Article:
After she hugged her heroes and posed for a picture Saturday, Aubrey Abbott turned around to face Laura Marano and Ross Lynch one last time.
On a stage inside the Chattanooga Convention Center, Aubrey slapped hands with Marano and wrapped her arms around Lynch's legs, her head reaching the rips above his knees in his jeans. She didn't know it, but Aubrey broke from the routine followed by the hundreds waiting to meet the stars of "Austin & Ally." It was simple: Walk on stage, greet the teen actors, grin for the camera and stroll off a changed child.
Having embraced Lynch and Marano twice already, Aubrey walked away, but then she thought better of it. She returned to the middle of the stage and waved. Already posing with new children, Lynch and Marano waved back. Finally, Aubrey left and reunited with her father, Steve Abbott.
"It was awesome because I see them on TV," she said, her voice squeaking barely above a whisper. "I watch Disney Channel all the time. They're my favorite show."
Aubrey is 5, but she will turn 6 in May. About a month ago, Her father told her he would take her to the Chattanooga Times Free Press Kidz Expo to meet Lynch and Marano.
She has been waiting ever since.
On Saturday, she woke up at 5:30 in the morning, ready to go.
More than 10,000 youngsters packed the Kidz Expo, and there were plenty of activities to keep each of them busy. They could color or eat candy or watch performances of magic and music. But more importantly, the expo introduced children to their heroes.
Across the room from Lynch and Marano, Miss Scenic City sang "You're Gonna Miss Me." Amy Flynn later asked the crowd, "How many of y'all have heard of Reba McEntire? She's the reason I sing. I saw her when I was 3 years old."
Miss Scenic City joined Miss Scenic City's Teen and Miss Capital City and Miss Tennessee Valley's Teen and other Tennessee pageant winners at the expo Saturday.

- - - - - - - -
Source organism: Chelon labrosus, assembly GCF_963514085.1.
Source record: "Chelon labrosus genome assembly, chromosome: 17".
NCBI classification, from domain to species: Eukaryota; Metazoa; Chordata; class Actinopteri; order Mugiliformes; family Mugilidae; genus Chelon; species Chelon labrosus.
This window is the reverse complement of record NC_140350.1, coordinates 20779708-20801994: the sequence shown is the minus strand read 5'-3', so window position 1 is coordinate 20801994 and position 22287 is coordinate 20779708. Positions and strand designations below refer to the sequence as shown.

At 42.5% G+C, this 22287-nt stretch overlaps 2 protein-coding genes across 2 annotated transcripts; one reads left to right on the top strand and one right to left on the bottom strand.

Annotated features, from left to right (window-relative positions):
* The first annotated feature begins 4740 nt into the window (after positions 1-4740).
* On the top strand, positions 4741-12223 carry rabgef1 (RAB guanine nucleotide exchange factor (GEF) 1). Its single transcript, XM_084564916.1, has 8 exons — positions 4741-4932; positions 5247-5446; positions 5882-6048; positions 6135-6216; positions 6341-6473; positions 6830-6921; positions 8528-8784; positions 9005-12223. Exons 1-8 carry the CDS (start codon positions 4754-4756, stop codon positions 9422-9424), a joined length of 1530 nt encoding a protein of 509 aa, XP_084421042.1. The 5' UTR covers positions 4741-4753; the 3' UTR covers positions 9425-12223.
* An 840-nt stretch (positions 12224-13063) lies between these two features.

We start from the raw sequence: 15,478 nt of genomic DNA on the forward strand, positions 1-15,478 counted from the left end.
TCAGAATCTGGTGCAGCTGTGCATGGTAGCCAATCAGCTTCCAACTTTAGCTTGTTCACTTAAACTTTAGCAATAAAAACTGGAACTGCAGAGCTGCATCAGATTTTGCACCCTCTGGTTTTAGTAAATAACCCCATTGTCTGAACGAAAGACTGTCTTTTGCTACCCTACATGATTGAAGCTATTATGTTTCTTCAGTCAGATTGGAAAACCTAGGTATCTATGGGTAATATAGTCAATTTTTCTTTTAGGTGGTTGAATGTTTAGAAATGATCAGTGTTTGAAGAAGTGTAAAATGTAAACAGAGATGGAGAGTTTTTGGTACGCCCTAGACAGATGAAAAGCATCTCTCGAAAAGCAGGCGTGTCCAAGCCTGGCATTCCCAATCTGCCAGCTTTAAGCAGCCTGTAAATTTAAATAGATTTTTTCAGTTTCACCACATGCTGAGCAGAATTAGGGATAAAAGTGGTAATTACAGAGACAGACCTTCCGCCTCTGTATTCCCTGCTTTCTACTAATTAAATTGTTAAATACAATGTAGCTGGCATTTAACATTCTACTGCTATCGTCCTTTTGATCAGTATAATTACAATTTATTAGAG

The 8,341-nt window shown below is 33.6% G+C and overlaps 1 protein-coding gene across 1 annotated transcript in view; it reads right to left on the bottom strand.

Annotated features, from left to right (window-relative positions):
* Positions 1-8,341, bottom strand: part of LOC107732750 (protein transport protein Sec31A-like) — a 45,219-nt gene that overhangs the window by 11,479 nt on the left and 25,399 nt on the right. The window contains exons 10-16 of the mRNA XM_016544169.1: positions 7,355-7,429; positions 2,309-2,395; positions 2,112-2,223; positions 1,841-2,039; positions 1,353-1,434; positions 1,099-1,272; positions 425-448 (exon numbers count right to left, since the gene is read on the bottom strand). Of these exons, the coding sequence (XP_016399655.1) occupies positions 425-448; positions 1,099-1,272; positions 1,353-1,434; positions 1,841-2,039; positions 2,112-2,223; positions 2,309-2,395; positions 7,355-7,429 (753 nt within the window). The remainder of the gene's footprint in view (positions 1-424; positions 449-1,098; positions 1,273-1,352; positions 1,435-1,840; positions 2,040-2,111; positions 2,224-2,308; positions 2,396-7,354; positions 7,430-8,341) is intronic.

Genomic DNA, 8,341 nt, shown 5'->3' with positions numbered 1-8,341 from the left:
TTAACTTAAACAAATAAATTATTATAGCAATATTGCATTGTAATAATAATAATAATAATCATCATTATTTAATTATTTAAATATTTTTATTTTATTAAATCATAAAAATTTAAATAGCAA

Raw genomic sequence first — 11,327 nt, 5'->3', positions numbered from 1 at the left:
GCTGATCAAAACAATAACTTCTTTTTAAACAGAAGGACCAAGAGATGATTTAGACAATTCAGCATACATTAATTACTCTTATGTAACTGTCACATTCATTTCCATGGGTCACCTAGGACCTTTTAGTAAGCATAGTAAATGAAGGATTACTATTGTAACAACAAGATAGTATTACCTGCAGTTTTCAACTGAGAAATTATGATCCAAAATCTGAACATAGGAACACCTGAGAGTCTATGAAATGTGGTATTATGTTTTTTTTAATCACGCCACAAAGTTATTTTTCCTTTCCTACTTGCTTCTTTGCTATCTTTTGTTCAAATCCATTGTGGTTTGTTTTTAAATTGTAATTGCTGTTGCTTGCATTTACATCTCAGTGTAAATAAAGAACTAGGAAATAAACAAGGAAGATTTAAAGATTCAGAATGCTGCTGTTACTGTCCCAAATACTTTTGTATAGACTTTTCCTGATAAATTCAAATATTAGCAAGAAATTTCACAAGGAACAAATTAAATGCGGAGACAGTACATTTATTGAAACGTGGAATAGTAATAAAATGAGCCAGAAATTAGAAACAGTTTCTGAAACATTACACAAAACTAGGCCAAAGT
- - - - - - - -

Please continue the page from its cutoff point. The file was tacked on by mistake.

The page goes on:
Children also met a surreal cast of fictional characters: Darth Vader, Ronald McDonald and a big, gray New Balance sneaker with shoelaces for arms and eyeballs emerging from its insole.
But Lynch and Marano, both 17, were the main attraction. They're used to it. "Austin & Ally" first appeared in 2011, and they record in front of an audience. At the end of those days, Lynch and Marano meet with the children.
Some of them get scared, the actors can tell from the fans' frozen faces. Lynch and Marano say they've learned how to handle those fears.
They ask the children questions, plugging away until the children relax, until they realize they can talk to TV stars like they talk to their friends.
Marano can relate. She grew up watching Hilary Duff and Anne Hathaway.
At the Teen Choice Awards two years ago, she met Rupert Grint and Tom Felton, the actors who played Ron Weasley and Draco Malfoy in the "Harry Potter" films. She wanted to take a picture together, but she was too nervous. What if they thought she was a geek?
This is the hierarchy of teenage life.
There are those who seem cooler than you, and there are those who look up to you, those desperate just to be seen with you.
"It's so crazy to me," Marano said. "I'm like, 'You really want to take a picture with me? But I'm so weird.'"
Contact Tyler Jett at firstname.lastname@example.org or 423-757-6476.